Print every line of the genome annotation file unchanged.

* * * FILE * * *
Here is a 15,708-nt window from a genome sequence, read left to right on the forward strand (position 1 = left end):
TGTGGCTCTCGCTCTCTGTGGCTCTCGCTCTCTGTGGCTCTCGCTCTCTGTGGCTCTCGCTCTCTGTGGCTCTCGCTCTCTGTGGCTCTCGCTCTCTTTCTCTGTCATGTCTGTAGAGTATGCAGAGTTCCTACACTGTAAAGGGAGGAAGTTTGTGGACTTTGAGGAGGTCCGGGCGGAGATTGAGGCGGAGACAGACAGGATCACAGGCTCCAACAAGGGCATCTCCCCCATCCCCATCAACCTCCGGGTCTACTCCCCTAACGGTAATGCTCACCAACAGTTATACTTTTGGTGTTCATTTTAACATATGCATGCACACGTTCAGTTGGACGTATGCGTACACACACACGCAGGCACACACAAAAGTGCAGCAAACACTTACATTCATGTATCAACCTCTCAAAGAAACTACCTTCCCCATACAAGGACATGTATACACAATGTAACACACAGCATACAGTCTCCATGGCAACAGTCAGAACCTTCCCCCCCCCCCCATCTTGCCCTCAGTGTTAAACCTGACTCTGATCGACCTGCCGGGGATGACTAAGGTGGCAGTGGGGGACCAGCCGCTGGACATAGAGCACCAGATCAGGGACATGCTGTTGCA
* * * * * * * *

Here is a 15,708-nt window from a genome sequence, read left to right on the forward strand (position 1 = left end):
TGTGGCTCTCGCTCTCTGTGGCTCTCGCTCTCTGTGGCTCTCGCTCTCTGTGGCTCTCGCTCTCTGTGGCTCTCGCTCTCTGTGGCTCTCGCTCTCTTTCTCTGTCATGTCTGTAGAGTATGCAGAGTTCCTACACTGTAAAGGGAGGAAGTTTGTGGACTTTGAGGAGGTCCGGGCGGAGATTGAGGCGGAGACAGACAGGATCACAGGCTCCAACAAGGGCATCTCCCCCATCCCCATCAACCTCCGGGTCTACTCCCCTAACGGTAATGCTCACCAACAGTTATACTTTTGGTGTTCATTTTAACATATGCATGCACACGTTCAGTTGGACGTATGCGTACACACACACGCAGGCACACACAAAAGTGCAGCAAACACTTACATTCATGTATCAACCTCTCAAAGAAACTACCTTCCCCATACAAGGACATGTATACACAATGTAACACACAGCATACAGTCTCCATGGCAACAGTCAGAACCTTCCCCCCCCCCCCATCTTGCCCTCAGTGTTAAACCTGACTCTGATCGACCTGCCGGGGATGACTAAGGTGGCAGTGGGGGACCAGCCGCTGGACATAGAGCACCAGATCAGGGACATGCTGTTGCA